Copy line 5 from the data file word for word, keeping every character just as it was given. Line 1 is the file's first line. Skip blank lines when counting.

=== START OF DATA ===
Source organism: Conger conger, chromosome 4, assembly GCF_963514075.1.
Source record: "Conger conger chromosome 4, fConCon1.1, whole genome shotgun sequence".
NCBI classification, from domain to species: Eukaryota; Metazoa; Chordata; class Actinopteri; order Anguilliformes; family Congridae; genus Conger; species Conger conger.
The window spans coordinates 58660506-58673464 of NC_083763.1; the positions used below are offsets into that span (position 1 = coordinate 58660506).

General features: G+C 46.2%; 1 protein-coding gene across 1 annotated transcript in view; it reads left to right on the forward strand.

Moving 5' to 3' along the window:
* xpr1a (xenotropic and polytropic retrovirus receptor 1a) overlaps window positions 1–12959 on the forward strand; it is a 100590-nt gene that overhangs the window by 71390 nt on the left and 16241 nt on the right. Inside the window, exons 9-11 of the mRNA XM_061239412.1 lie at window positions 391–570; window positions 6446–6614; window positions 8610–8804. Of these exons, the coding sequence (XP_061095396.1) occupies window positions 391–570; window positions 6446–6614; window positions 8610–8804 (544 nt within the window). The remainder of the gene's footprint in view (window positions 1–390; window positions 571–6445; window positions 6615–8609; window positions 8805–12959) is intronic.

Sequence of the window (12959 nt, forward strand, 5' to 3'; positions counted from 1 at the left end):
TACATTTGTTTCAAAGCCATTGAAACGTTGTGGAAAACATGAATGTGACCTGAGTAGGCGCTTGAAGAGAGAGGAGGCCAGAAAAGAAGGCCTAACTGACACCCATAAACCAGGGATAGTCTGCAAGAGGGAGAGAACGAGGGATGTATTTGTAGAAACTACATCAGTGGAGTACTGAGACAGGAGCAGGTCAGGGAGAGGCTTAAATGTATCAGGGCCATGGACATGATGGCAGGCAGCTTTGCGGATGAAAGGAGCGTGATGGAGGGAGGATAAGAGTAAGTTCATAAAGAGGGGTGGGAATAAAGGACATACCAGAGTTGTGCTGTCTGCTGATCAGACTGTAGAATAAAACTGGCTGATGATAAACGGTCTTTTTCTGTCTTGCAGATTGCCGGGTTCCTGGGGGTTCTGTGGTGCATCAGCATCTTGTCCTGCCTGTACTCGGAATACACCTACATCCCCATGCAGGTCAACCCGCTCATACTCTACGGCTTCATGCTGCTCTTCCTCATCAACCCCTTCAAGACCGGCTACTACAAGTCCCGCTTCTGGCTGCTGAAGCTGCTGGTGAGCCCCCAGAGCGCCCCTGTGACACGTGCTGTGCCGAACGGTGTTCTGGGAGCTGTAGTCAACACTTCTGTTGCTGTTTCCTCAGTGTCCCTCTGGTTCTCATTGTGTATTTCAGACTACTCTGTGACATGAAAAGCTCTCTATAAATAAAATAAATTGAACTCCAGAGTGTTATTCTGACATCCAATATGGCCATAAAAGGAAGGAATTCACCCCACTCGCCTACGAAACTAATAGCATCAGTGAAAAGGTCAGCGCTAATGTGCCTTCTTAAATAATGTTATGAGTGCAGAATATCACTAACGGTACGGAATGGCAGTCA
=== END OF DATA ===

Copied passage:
General features: G+C 46.2%; 1 protein-coding gene across 1 annotated transcript in view; it reads left to right on the forward strand.